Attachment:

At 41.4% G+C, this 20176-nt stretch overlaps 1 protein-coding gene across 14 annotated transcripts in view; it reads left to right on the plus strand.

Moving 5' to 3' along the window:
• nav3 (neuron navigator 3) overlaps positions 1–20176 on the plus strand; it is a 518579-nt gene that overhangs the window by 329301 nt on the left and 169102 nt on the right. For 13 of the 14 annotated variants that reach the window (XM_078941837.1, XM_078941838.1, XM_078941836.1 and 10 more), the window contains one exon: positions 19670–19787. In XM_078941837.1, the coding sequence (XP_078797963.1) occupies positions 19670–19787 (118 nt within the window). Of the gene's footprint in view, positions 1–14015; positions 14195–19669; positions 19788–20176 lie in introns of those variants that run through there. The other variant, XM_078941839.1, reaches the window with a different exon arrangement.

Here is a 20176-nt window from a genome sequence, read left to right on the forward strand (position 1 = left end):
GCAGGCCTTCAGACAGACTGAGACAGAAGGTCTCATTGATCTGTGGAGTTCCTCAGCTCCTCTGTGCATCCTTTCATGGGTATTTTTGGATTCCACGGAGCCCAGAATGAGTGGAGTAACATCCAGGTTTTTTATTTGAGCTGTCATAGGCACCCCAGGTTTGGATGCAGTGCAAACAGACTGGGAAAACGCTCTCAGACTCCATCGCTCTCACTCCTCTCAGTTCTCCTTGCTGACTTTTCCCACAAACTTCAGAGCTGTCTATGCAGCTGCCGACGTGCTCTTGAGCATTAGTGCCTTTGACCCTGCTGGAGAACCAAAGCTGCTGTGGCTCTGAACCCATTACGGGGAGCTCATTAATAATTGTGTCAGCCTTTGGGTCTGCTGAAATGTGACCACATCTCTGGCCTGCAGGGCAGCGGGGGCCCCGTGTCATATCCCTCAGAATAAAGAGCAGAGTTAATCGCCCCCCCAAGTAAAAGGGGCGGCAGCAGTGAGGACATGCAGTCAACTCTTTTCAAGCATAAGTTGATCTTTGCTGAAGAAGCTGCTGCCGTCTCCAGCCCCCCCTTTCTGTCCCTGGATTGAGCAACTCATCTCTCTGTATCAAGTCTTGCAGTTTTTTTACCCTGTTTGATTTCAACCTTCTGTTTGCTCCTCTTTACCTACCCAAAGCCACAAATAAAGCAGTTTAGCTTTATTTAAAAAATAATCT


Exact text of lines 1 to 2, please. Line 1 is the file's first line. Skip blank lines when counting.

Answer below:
At 41.4% G+C, this 20176-nt stretch overlaps 1 protein-coding gene across 14 annotated transcripts in view; it reads left to right on the plus strand.

Moving 5' to 3' along the window: